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Technical job seekers,

I know that the job hunt is challenging and that the competition is fierce. You’re likely doing everything you can to bolster yourself as a candidate in the running for alluring tech positions, but going the extra mile will help you stand out from other programmers gunning to join awesome companies.

I spoke with our Co-founder, Greg Jakacki, to formulate this cheat sheet of skills and commonly-asked questions to help you prepare for a technical interview.

Skills to focus on

  • Working with history and version control systems like Git
  • Ability to write readable code (design patterns, clean code, functional programming)
  • Automating tests, test-driven development (TDD)
  • Keen coding knowledge of the tools you use like your integrated development environment (IDE), Command Line, fluency in certain programming languages
  • Understanding of how to use rudimentary data structures like increasing sequences or dictionaries
  • Understanding of writing API documentation and managing developer portals, which is responsible for the most common tasks like operations on files, sockets, and web resources
  • Ability to debug
  • Understanding of scalability and resources consumption
  • Understanding of concurrency and parallelism
  • Good communication within your own team and ability to explain technical concepts to non-technical people

Common questions to expect

  • Explain how X works so that Y understands
  • For X, substitute a technically advanced topic related to the job (cross-site request forgery, dopamine reuptake by norepinephrine neurons, stoichiometric combustion with exhaust gas recirculation). For Y, substitute an archetypal audience that has little to no clue on the subject (grandparents, general public, Board of Directors).
  • Sometimes when you work in a space or with similarly-minded people for so long, you forget that most people have no idea what you’re talking about if you don’t simplify and scope out the way you speak about your work. An engineer who can explain technical concepts to non-technical colleagues can be very collaborative, and therefore cross-functional and valuable to an organization.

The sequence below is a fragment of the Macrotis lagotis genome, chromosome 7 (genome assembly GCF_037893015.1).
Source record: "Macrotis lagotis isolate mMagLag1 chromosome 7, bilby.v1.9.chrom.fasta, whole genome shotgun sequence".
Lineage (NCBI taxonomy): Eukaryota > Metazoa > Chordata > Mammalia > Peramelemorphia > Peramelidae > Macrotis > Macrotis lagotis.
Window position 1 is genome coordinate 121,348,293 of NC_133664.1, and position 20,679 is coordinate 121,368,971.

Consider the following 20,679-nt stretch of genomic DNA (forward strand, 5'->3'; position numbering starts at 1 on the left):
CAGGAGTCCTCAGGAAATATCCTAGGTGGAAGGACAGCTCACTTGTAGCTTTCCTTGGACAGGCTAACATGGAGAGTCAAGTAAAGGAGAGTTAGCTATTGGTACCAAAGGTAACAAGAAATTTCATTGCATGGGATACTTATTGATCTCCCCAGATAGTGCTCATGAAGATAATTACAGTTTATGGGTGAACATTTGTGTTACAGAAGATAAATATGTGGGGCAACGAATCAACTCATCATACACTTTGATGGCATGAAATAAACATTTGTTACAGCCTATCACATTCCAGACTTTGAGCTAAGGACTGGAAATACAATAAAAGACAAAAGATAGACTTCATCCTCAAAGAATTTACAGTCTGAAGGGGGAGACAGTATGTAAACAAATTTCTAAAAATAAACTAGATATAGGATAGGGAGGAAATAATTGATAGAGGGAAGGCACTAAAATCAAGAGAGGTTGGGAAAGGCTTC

Two people sitting at a desk with a laptop
Go the extra mile to stand out and ace your technical screening interview.

Zoom-in questions

The interviewer might begin with a general “tell me how X works” question, e.g. “tell me what happens when a capital letter ‘A’ is displayed in the screen”

The candidate replies “well, the OS looks up the glyph information and renders the letter on the screen.”

The interviewer then picks a part of this answer and zooms in on it, e.g. “what does that actually mean it looks up the glyph?”

Candidate: “There are files on the disk that contain descriptions of how glyphs should be rendered, they are usually cached by OS, so the OS needs to find the glyph description for the given font and character.”

Interviewer: “How does the OS do it?”

Candidate: “I am not very familiar with this part, but I would imagine that it uses some form of key-value store to make sure the lookup is fast.”

Interviewer: “How are key-value stores typically implemented?” etc.

Interviewers ask questions like these to gauge your understanding of the whole stack and to map your knowledge in the particular field.

Shorter questions

  • Could you tell me what is important about using Version Control System? What are potential difficulties?
  • Could you improve the given piece of code?
  • Could you explain how tests influence creating software?

I hope these technical interview tips help you ace your next technical interview. If you’re looking for additional resources and technical screening services, check out the Codility website for learning exercises or even compete in our regular coding competitions.

Click here to access even more technical interview tips and other free resources!

Wojtek is a coder, event organizer, trainer, and seriously experienced Software Engineer. He brings a wealth of experience in hiring and building dev teams. Wojtek is interested in tools and processes, but at the end of the day, his true passion is people.

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